It’s getting into the position to do an arm bar that is the hard part, and takes up a good many pages on this blog and in our upcoming book. My friend, Steve Scott, has written two books JUST on arm lock, as well as The Tap Out Textbook and Gene Lebell has a ton in his Encyclopedia of Finishing Holds .
The actual physical activity of doing an arm lock is pretty simple. Here is one simple way to do a straight arm lock.
Step 1: You begin with your partner on his or her back. You have hooked the opponent’s arm and have it locked against your body. You have both your legs across the opponent’s body as shown. Usually, feeling in danger, your opponent is going to have gripped both hands together and be hanging on to that arm for dear life. Lock the opponent’s arm against your chest, holding it tight to your body. Rotate toward the opponent’s head to break the grip.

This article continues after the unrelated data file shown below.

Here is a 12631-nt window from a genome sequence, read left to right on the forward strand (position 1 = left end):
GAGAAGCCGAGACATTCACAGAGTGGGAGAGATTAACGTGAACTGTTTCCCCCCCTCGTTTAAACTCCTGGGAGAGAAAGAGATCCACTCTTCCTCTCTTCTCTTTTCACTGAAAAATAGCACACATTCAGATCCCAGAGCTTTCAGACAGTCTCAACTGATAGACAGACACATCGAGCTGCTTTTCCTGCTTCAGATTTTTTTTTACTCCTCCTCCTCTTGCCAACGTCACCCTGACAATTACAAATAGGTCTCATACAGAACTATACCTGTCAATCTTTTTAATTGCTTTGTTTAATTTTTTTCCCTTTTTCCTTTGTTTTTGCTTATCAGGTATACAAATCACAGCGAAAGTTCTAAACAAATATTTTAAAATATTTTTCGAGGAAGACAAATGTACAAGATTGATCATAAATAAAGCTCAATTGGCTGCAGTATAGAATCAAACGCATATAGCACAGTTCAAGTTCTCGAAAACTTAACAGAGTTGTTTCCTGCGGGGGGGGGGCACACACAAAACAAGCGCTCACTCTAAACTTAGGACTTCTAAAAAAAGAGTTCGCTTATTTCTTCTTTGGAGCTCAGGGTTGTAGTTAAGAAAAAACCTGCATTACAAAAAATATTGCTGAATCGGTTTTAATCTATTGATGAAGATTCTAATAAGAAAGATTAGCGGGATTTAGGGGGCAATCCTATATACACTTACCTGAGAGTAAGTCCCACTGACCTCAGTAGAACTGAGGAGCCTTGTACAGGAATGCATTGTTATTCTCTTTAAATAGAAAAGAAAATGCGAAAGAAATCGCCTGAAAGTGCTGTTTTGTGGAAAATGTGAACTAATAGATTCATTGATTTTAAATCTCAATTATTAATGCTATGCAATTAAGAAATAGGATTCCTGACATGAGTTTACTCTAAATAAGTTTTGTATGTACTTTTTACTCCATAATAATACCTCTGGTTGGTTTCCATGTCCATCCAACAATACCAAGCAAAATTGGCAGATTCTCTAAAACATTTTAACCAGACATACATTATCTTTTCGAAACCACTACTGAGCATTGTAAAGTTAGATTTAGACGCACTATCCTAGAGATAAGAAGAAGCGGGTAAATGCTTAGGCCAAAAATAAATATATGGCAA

Step 2: Once you have the arm pulled free, rotate back to be pulling the arm straight out from the shoulder. (If you were good at geometry, you will remember that is forming a 90 degree angle with the body.)
Step 3: With the arm locked against your body, arch your hips to complaint the arm bar.
Let me pause here to rant and complain. I am ALWAYS hearing people correct judo players, grapplers, MMA fighters in how they do an arm bar.
Most of the corrections, though, I am skeptical. I always hear people say you need to pinch your knees together, don't cross your ankles, you always need to lock the arm against your body with both hands, grab the wrist instead of the gi , turn the arm so the little finger is pointing up (or down).
In many, many pictures where I, Ronda or someone else is doing an arm bar some black belt, instructor or just random person walking around will point out,
"That isn't right."In writing The Book, I've had many, many people take pictures of arm bars being done in practice, in competition and had almost as many comments from almost as many people on what is wrong with the technique.
All of those people are correct. I have heard the same things as them - your knees need to be pinched together, the arm should be locked against your body - I've even made some of those same comments.
Here's the thing - IN EVERY SINGLE ONE OF THOSE PICTURES SOMEONE WAS BEING ARM BARRED.
This has led me to conclude that if all of those people who are doing arm bars in practice and competition are doing them "the wrong way" maybe there isn't just one right way after all.